Though not about oil itself, this column from April 7, 1988 wonders how Alaska got lost
in the twilight zone of bail-outs, subsidies and giveaways that the oil wealth introduced to Juneau.
Alaska’s economic Twilight Zone
You'd think Alaska's recent economic experience would be enough to warn us off of more government subsidies, state-sponsored entrepreneurism or plain, old fashioned bail-outs.
You would think so. But you would be wrong.
Three items reflected in recent headlines make that point painfully plain.
In Juneau, where run-of-the-mill bad ideas tend to get magnified by galloping self-interest, this has been taken to new heights. Specifically, consider Sen. Jack Coghill's recent proposal that the state somehow owes Delta barley farmers loan forgiveness because their market collapsed.
He says farmers were "sold a bill of goods" when the state launched the program. State officials believed there would be a world market for the crops. There wasn't. Now the state owes the farmers a break, Sen. Coghill says.
That's wrong. If the state had promised to build a grain terminal and then failed, it might have some liability. But the fact is that the scheme simply collapsed because a lot of people made bad assumptions.
I was once part owner of a small newspaper. We assumed that a lot of people would buy copies. They didn't. We shut it down, paid the bills and moved on to the next job. Life's like that, unless you have friends in the senate.
On another economic front, seine fishermen in Sitka have come up with a novel approach to their industry, as well. They have decided not to compete for the harvest, but simply split the take evenly.
This is possible because they have what amounts to a collective monopoly on the resource. They are all limited entry permit holders, and nobody except these 52 people is allowed to fish for herring there. Thus an agreement between the permit holders amounts to about the same deal OPEC nations have been trying to enforce for oil: a monopoly cartel.
They have done this for decent, honorable reasons, according to all involved. Their peculiar fishery is in trouble because herring roe conditions are so poor that only controlled (non-competitive) harvesting is likely to allow an acceptable catch this year. Fish and Game officials like the approach. Everybody's happy.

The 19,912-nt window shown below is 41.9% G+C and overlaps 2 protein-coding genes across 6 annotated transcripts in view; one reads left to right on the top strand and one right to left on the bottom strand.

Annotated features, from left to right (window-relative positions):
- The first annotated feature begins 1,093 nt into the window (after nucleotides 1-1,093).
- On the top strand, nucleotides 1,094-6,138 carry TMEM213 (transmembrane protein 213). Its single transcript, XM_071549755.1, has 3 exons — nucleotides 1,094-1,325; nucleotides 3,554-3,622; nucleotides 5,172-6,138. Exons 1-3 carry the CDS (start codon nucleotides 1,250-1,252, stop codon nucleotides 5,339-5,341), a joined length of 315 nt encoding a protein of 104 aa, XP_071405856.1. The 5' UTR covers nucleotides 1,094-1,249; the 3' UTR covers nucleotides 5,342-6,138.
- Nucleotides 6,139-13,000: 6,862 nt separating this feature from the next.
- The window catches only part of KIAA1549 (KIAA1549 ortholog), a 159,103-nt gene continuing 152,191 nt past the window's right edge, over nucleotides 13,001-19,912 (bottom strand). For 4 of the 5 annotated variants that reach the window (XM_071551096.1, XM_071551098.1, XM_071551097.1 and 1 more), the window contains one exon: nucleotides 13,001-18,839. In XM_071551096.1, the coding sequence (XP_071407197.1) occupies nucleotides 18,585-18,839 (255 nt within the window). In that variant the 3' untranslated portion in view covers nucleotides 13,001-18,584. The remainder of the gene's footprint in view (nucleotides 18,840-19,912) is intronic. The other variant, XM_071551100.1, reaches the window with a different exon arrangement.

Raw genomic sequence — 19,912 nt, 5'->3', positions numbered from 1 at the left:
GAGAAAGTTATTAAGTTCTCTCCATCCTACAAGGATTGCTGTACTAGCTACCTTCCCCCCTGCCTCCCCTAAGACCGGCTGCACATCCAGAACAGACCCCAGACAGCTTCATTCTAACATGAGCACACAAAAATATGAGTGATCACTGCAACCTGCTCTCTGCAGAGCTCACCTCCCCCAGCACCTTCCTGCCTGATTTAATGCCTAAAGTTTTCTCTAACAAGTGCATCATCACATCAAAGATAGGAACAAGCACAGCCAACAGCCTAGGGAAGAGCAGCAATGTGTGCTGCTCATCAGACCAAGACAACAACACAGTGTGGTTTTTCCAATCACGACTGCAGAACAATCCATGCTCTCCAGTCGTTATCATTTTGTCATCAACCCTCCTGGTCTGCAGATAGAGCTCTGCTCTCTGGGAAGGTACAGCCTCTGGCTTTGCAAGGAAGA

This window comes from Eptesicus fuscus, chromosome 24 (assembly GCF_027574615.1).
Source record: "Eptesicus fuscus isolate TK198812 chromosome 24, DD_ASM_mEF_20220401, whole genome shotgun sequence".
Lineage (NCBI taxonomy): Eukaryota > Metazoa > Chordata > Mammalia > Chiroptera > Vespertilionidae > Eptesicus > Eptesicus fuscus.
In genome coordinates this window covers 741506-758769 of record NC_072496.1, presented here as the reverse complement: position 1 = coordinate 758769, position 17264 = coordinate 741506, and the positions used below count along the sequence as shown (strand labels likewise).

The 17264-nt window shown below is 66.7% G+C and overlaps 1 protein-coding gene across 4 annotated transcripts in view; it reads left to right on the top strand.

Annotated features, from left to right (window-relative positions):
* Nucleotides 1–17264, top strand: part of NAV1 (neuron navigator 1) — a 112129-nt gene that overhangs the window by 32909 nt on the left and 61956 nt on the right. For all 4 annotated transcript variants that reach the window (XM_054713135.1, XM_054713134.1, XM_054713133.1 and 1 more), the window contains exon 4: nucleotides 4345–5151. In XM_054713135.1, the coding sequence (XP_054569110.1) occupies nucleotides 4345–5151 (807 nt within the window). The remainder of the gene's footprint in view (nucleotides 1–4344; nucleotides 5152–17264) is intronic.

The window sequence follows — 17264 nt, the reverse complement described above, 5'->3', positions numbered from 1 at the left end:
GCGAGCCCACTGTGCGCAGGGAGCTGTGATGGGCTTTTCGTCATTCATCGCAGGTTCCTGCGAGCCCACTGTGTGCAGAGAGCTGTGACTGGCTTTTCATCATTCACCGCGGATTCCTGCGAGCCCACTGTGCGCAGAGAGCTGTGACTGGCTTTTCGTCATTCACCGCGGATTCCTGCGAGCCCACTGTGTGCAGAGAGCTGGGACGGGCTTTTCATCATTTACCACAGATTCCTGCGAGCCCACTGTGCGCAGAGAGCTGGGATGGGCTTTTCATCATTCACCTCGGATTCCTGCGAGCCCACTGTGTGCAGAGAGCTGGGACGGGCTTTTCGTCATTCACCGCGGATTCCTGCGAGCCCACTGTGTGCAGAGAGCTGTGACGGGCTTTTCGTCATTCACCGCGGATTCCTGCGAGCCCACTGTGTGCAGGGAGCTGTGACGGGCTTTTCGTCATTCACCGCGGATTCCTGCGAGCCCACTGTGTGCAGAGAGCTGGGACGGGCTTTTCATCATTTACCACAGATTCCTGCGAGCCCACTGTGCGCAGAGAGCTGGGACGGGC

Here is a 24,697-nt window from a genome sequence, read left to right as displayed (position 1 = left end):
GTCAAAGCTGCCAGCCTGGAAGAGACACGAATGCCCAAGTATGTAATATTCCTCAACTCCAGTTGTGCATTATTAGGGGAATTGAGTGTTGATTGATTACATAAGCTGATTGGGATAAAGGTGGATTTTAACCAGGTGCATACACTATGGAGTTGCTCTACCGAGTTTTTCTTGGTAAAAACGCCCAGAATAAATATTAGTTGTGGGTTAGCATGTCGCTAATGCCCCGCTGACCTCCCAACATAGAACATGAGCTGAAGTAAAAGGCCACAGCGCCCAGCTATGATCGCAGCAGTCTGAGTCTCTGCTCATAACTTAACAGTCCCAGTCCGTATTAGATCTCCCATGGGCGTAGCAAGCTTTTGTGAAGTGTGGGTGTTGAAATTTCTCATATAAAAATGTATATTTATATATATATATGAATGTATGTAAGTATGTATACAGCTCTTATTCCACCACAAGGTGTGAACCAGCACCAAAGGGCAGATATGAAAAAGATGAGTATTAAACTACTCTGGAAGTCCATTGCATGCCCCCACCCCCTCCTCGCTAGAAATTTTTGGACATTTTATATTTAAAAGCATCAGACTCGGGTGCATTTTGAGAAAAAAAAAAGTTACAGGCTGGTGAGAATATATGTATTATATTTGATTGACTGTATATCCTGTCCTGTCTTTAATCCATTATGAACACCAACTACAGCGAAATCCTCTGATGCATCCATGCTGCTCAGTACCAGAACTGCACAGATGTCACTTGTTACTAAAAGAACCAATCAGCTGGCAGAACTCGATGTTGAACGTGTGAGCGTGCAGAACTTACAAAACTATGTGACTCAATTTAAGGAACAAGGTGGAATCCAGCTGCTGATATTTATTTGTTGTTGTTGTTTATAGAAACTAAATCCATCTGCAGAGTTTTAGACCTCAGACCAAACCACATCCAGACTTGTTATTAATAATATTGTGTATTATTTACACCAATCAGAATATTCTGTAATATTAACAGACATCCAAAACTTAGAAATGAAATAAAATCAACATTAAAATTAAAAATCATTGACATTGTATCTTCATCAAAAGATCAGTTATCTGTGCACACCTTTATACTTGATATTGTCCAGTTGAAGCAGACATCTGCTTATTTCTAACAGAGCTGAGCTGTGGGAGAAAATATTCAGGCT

Still, it is an unusual economic theory. It would certainly be more efficient and orderly for the Anchorage Times and Daily News to agree on a non-competitive pricing structure. We could eliminate a lot of messy details, streamline ad sales forces and maximize the return from our resource. This would be especially efficient if we could get the government to guarantee that nobody else could start a newspaper. But in our business, that would be an anti-trust violation.
To round out our tour of Alaska's economic twilight zone, let's look at the plan Alaska banks have advanced to get a government agency to make their world less risky and more profitable.
At issue here is a proposal that could be described as "Banks want more money, less risk." As proposed in the Alaska State Senate, it would make the Alaska Industrial Development and Export Authority guarantee loans made by banks instead of being a lending agency itself.
As things work now, AIDEA makes loans itself, and uses the interest gained on good loans to make up for defaults resulting from bad ones. The new plan would let banks collect on good loans and have AIDEA pay for bad ones.
There is more detail to it, of course, but it is not difficult to see why bankers like it. It is hard to see why the rest of us would.
But you can't blame the bankers for trying. The plan's obviously in their interest, and in Alaska's economic fun house, anything can happen.
There was one bright spot of economic rationality in the news last week. It turns out that the Anchorage School Board won't be forced to spend $2 million it didn't want to spend. But in keeping with our state's financial traditions, the district had to go to court to avoid it.